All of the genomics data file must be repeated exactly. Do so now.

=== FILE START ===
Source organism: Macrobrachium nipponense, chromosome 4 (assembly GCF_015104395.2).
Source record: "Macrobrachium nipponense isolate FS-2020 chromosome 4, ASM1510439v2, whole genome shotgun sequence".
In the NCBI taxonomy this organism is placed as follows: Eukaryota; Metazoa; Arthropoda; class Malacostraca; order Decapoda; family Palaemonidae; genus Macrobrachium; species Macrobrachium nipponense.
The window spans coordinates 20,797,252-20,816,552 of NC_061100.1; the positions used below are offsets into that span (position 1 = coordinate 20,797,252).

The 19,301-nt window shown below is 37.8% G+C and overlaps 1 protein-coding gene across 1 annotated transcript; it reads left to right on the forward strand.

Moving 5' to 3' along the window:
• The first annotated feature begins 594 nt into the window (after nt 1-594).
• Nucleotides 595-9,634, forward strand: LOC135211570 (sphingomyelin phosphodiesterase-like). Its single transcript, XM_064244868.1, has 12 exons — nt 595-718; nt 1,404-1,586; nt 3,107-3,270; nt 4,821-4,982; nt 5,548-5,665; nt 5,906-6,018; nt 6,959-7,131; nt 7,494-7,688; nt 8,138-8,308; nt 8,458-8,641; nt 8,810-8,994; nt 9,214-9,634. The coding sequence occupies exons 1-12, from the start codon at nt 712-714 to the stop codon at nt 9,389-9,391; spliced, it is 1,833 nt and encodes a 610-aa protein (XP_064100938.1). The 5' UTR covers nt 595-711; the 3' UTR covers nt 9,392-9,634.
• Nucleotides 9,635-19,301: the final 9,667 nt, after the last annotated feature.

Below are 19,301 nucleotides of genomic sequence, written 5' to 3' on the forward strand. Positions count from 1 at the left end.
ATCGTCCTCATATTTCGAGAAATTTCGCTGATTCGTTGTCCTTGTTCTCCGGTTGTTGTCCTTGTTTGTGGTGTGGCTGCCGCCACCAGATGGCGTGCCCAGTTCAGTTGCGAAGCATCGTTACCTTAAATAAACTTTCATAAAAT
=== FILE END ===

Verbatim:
Source organism: Macrobrachium nipponense, chromosome 4 (assembly GCF_015104395.2).
Source record: "Macrobrachium nipponense isolate FS-2020 chromosome 4, ASM1510439v2, whole genome shotgun sequence".
In the NCBI taxonomy this organism is placed as follows: Eukaryota; Metazoa; Arthropoda; class Malacostraca; order Decapoda; family Palaemonidae; genus Macrobrachium; species Macrobrachium nipponense.
The window spans coordinates 20,797,252-20,816,552 of NC_061100.1; the positions used below are offsets into that span (position 1 = coordinate 20,797,252).

The 19,301-nt window shown below is 37.8% G+C and overlaps 1 protein-coding gene across 1 annotated transcript; it reads left to right on the forward strand.

Moving 5' to 3' along the window:
• The first annotated feature begins 594 nt into the window (after nt 1-594).
• Nucleotides 595-9,634, forward strand: LOC135211570 (sphingomyelin phosphodiesterase-like). Its single transcript, XM_064244868.1, has 12 exons — nt 595-718; nt 1,404-1,586; nt 3,107-3,270; nt 4,821-4,982; nt 5,548-5,665; nt 5,906-6,018; nt 6,959-7,131; nt 7,494-7,688; nt 8,138-8,308; nt 8,458-8,641; nt 8,810-8,994; nt 9,214-9,634. The coding sequence occupies exons 1-12, from the start codon at nt 712-714 to the stop codon at nt 9,389-9,391; spliced, it is 1,833 nt and encodes a 610-aa protein (XP_064100938.1). The 5' UTR covers nt 595-711; the 3' UTR covers nt 9,392-9,634.
• Nucleotides 9,635-19,301: the final 9,667 nt, after the last annotated feature.

Below are 19,301 nucleotides of genomic sequence, written 5' to 3' on the forward strand. Positions count from 1 at the left end.
ATCGTCCTCATATTTCGAGAAATTTCGCTGATTCGTTGTCCTTGTTCTCCGGTTGTTGTCCTTGTTTGTGGTGTGGCTGCCGCCACCAGATGGCGTGCCCAGTTCAGTTGCGAAGCATCGTTACCTTAAATAAACTTTCATAAAAT